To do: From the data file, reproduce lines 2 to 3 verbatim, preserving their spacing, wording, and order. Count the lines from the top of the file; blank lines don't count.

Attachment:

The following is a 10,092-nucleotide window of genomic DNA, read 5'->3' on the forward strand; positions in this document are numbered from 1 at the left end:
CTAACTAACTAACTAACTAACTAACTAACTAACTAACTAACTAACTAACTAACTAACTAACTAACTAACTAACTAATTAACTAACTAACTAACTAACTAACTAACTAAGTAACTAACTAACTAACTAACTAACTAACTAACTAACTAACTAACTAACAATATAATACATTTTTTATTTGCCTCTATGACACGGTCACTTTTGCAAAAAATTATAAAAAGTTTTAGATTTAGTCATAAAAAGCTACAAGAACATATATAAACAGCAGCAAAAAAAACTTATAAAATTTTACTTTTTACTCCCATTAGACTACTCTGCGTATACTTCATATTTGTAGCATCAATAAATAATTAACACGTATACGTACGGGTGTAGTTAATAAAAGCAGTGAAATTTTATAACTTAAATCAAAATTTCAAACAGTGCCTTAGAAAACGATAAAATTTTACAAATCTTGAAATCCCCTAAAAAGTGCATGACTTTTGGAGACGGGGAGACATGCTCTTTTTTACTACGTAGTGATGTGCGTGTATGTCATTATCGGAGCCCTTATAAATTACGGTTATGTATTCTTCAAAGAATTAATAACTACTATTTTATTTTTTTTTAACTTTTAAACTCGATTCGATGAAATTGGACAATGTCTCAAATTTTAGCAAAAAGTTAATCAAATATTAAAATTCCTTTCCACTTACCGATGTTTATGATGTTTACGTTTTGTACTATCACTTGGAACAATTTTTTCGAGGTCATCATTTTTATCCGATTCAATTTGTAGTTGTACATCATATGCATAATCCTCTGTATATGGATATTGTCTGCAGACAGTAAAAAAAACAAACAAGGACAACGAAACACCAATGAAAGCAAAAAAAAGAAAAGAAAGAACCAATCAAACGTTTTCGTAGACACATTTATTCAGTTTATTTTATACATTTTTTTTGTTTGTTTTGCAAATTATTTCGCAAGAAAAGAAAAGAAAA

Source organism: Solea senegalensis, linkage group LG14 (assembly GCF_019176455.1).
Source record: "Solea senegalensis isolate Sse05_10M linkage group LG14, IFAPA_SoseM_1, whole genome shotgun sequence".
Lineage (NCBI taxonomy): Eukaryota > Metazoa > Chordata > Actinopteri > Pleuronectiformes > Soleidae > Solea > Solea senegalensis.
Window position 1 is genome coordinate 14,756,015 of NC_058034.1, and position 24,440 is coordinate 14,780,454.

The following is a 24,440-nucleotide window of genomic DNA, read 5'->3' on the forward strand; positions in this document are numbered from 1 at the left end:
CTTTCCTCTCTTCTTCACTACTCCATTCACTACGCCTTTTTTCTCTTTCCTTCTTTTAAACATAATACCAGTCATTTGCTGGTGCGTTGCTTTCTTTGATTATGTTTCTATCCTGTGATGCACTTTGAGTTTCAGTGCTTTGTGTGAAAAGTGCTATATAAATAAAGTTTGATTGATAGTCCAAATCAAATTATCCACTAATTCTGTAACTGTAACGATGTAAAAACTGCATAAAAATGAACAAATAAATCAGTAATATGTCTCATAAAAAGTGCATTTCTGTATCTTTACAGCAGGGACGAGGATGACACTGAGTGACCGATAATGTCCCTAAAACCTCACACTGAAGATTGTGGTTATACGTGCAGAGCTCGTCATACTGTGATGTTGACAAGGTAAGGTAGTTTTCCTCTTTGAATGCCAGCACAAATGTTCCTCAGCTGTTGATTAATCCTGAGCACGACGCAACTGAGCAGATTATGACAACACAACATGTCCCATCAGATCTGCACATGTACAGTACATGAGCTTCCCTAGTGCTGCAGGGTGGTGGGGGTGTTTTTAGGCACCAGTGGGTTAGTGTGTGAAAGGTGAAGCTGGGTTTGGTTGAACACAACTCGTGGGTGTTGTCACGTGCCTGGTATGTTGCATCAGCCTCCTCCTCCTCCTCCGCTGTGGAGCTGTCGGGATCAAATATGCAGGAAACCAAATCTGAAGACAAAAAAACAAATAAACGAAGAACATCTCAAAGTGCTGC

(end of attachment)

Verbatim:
CTAACTAACTAACTAACTAACTAACTAACTAACTAACTAACTAACTAACTAACTAACTAACTAACTAACTAACTAATTAACTAACTAACTAACTAACTAACTAACTAAGTAACTAACTAACTAACTAACTAACTAACTAACTAACTAACTAACTAACAATATAATACATTTTTTATTTGCCTCTATGACACGGTCACTTTTGCAAAAAATTATAAAAAGTTTTAGATTTAGTCATAAAAAGCTACAAGAACATATATAAACAGCAGCAAAAAAAACTTATAAAATTTTACTTTTTACTCCCATTAGACTACTCTGCGTATACTTCATATTTGTAGCATCAATAAATAATTAACACGTATACGTACGGGTGTAGTTAATAAAAGCAGTGAAATTTTATAACTTAAATCAAAATTTCAAACAGTGCCTTAGAAAACGATAAAATTTTACAAATCTTGAAATCCCCTAAAAAGTGCATGACTTTTGGAGACGGGGAGACATGCTCTTTTTTACTACGTAGTGATGTGCGTGTATGTCATTATCGGAGCCCTTATAAATTACGGTTATGTATTCTTCAAAGAATTAATAACTACTATTTTATTTTTTTTTAACTTTTAAACTCGATTCGATGAAATTGGACAATGTCTCAAATTTTAGCAAAAAGTTAATCAAATATTAAAATTCCTTTCCACTTACCGATGTTTATGATGTTTACGTTTTGTACTATCACTTGGAACAATTTTTTCGAGGTCATCATTTTTATCCGATTCAATTTGTAGTTGTACATCATATGCATAATCCTCTGTATATGGATATTGTCTGCAGACAGTAAAAAAAACAAACAAGGACAACGAAACACCAATGAAAGCAAAAAAAAGAAAAGAAAGAACCAATCAAACGTTTTCGTAGACACATTTATTCAGTTTATTTTATACATTTTTTTTGTTTGTTTTGCAAATTATTTCGCAAGAAAAGAAAAGAAAA

Source organism: Solea senegalensis, linkage group LG14 (assembly GCF_019176455.1).